On Monday, Minneapolis Council member Andrea Jenkins became the first trans official in the US to lead a city council. Already, Jenkins has left an indelible mark on Minneapolis. Amid the wave of disaffection following the murder of George Floyd in Minneapolis, Jenkins spoke out against police brutality.
She called Floyd’s murder at the hands of Derek Chauvin a "symbol for a knee on the neck of black America." But Jenkins also noted the increasing accountability law enforcement faces.
She hopes the guilty verdicts for both Derek Chauvin and Kim Potter signal a new horizon for black America. Minnesota police officer Kim Potter shot Dante Wright after mistaking her gun for a taser. Disgraced police officer Derek Chauvin kneeled on the neck of George Floyd for nine minutes, killing him.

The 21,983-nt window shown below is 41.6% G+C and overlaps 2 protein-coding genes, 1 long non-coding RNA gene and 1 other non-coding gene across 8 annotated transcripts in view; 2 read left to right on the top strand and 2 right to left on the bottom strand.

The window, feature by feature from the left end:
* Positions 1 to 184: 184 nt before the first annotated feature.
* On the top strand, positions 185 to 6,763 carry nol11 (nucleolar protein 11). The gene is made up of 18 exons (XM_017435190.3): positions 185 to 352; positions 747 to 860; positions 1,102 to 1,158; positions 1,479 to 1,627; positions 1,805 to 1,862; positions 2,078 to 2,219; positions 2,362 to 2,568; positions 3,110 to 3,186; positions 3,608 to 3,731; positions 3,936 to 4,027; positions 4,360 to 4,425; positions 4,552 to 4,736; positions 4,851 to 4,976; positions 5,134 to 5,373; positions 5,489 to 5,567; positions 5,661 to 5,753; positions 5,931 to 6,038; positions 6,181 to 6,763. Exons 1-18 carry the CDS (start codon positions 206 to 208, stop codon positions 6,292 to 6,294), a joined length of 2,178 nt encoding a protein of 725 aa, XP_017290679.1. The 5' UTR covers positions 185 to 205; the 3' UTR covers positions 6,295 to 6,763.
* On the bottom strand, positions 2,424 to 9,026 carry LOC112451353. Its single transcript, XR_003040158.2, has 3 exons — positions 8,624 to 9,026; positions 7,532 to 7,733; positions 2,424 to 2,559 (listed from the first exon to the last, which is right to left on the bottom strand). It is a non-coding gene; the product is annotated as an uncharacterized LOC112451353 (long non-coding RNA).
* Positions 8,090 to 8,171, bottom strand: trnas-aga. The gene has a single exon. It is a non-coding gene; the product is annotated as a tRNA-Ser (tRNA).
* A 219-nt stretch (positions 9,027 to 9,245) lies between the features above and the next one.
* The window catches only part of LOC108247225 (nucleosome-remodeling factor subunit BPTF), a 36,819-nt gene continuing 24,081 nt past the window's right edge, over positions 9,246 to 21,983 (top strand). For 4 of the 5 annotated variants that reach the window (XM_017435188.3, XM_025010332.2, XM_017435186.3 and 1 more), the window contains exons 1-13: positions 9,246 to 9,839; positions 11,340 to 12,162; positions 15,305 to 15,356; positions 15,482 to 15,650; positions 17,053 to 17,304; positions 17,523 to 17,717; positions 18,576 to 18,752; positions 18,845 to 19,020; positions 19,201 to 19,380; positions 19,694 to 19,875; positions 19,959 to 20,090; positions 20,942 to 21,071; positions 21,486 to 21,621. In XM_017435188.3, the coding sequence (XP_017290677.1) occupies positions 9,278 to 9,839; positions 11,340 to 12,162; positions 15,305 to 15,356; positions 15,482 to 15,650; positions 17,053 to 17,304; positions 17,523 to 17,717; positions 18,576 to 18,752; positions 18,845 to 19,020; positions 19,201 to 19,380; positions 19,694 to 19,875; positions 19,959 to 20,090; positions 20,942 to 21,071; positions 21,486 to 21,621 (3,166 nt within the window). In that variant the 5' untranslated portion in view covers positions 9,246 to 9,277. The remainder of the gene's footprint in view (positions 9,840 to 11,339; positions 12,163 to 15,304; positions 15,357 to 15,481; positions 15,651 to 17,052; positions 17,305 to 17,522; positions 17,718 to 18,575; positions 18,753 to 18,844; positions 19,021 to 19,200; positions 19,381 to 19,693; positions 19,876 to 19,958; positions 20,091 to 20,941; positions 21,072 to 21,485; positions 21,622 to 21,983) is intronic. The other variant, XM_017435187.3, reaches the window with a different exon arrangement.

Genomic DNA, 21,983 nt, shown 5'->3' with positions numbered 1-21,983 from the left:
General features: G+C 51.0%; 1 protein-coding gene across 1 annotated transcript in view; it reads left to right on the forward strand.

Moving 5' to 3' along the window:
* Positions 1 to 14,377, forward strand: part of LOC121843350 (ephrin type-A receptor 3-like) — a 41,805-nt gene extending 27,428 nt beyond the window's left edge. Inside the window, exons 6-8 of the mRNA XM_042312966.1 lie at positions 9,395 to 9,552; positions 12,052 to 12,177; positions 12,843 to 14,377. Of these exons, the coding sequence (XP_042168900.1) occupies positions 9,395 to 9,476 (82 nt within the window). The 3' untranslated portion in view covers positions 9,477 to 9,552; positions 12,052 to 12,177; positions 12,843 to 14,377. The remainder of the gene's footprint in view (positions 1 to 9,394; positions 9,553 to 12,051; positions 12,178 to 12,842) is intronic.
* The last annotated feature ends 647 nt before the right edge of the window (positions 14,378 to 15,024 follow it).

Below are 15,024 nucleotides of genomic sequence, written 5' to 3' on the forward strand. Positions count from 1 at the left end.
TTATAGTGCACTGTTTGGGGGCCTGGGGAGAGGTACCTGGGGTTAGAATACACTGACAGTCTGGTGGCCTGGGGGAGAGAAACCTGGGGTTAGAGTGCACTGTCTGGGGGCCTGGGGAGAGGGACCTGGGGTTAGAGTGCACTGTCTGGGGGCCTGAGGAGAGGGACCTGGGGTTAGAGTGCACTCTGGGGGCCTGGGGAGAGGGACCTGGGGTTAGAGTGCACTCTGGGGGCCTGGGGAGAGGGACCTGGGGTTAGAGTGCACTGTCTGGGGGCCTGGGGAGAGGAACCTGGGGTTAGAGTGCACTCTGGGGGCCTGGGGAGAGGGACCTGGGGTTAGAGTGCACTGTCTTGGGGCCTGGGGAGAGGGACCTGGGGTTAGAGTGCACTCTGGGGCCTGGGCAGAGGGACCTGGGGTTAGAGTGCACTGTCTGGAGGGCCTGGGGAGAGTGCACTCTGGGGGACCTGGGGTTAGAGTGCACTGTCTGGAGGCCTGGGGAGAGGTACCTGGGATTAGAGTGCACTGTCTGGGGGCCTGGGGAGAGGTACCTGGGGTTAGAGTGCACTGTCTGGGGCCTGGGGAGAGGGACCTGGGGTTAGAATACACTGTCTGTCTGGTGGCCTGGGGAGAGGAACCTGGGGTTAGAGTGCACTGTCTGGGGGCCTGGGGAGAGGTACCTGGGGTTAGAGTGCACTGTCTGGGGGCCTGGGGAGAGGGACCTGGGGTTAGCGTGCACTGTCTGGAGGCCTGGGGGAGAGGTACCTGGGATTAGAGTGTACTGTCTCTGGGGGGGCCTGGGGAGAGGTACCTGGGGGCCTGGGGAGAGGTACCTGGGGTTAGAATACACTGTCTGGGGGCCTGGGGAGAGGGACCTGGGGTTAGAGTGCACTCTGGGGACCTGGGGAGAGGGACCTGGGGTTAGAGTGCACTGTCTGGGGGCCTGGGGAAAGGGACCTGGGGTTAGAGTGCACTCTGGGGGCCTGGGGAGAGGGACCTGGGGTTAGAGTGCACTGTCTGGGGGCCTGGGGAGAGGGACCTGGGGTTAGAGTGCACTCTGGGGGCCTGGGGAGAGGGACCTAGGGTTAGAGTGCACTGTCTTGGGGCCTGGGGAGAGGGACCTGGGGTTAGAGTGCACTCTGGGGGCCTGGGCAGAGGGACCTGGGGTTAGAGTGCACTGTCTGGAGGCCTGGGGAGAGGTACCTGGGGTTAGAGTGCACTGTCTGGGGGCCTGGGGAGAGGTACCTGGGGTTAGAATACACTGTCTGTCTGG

Jenkins believes these recent legal repercussions send "a message to police officers that, in this community, we are going to hold you accountable."
Ironically, Jenkins’ win coincides with rising violence against trans women. According to the Human Rights Campaign, 2021 was the deadliest year for trans people.
Given the greater visibility for trans and gender-nonconforming people in the media, Jenkins remains optimistic though.
"The attacks on trans and gender-nonconforming people are simply a reaction to the fact that this community … is beginning to really make inroads in our society and show up in spaces where we’re not expected to be," she said.
”That’s going to continue, we are not going away, we are not retreating into the background, and we cannot be written out of public life."
The staggering 1,029 LGBTQ elected officials may provide the needed visibility to slow patterns of anti-trans violence and legislative attacks. For now, the US remains a hostile place for trans people.